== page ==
Think Health Care Workers Are Tested Often for the Coronavirus? Think Again

December 18, 2020 by Christen Aldrich

Filed under COVID-19 for Employers, COVID-19 for the Workforce

Last modified January 4, 2021

According to this article from NPR, a recent survey by National Nurses United, the nation’s largest union of registered nurses, found just 42% of RNs in hospitals said they had ever been tested for the virus. Guidance from the CDC suggests that health care personnel be tested if they are symptomatic or have a known exposure to the coronavirus. But treating COVID-19 patients while wearing personal protective equipment doesn’t count as exposure that warrants testing.

“It continues to amaze me that we are not doing this,” said Michael Mina, an epidemiologist at the Harvard T.H. Chan School of Public Health. While personal protective equipment goes a long way toward protecting health care workers, he said, there have been outbreaks at hospitals.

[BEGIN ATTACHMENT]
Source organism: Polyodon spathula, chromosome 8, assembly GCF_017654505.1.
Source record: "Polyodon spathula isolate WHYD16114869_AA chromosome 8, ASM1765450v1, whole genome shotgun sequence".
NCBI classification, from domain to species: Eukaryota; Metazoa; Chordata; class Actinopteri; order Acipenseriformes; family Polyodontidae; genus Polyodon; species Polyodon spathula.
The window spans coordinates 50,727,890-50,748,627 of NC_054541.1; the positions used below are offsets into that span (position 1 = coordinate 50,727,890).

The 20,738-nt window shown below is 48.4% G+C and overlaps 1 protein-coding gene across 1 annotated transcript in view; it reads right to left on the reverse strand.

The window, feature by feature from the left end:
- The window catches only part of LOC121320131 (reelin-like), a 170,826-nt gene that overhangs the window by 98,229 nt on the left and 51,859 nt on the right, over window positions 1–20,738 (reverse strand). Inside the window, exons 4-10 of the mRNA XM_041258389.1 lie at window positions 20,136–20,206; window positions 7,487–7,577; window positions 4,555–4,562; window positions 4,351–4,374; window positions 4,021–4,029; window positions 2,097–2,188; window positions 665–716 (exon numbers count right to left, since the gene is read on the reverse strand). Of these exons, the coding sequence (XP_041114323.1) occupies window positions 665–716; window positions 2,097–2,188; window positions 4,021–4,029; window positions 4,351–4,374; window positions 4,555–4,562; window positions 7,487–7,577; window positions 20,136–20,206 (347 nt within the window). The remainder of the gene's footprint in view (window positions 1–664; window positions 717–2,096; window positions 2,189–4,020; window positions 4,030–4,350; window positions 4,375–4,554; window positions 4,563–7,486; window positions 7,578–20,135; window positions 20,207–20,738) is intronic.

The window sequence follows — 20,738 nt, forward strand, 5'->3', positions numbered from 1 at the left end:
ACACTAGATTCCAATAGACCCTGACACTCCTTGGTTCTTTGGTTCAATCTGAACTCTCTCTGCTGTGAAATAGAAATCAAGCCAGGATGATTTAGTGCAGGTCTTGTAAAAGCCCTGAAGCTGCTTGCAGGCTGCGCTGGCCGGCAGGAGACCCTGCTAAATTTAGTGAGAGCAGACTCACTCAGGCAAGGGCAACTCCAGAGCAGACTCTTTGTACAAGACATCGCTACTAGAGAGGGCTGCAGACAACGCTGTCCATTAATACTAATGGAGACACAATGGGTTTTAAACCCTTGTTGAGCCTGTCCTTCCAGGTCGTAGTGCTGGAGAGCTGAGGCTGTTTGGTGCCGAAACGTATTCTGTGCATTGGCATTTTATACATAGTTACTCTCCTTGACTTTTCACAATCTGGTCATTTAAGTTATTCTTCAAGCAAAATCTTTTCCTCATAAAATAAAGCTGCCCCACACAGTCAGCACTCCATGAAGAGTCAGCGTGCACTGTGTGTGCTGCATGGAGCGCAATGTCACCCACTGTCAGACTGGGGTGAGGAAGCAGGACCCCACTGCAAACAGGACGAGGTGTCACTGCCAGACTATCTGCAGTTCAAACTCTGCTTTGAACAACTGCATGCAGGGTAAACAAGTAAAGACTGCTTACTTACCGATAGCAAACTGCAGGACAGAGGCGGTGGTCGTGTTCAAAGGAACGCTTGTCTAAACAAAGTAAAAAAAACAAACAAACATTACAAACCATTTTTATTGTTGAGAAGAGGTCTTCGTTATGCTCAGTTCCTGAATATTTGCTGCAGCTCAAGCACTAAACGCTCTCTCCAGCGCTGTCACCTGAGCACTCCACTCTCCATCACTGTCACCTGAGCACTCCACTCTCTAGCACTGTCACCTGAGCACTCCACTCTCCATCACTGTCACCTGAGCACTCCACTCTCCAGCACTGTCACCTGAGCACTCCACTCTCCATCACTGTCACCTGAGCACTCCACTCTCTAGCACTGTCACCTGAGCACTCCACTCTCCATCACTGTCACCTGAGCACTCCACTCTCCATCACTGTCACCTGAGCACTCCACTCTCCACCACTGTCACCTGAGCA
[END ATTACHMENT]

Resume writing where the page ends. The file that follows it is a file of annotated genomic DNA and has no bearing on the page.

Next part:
However, many health care workers are contracting the virus through community spread, just like other Americans. Last month, the Mayo Clinic said that more than 900 employees in Minnesota and Wisconsin had gotten COVID-19 in the previous two weeks, out of its 55,000 staff members there.

The Mayo Clinic’s medical director for occupational health, Laura Breeher, said the primary source of exposure for infected staff members is a known exposure to someone at home.

Share this

Related Articles

                                Leave a Comment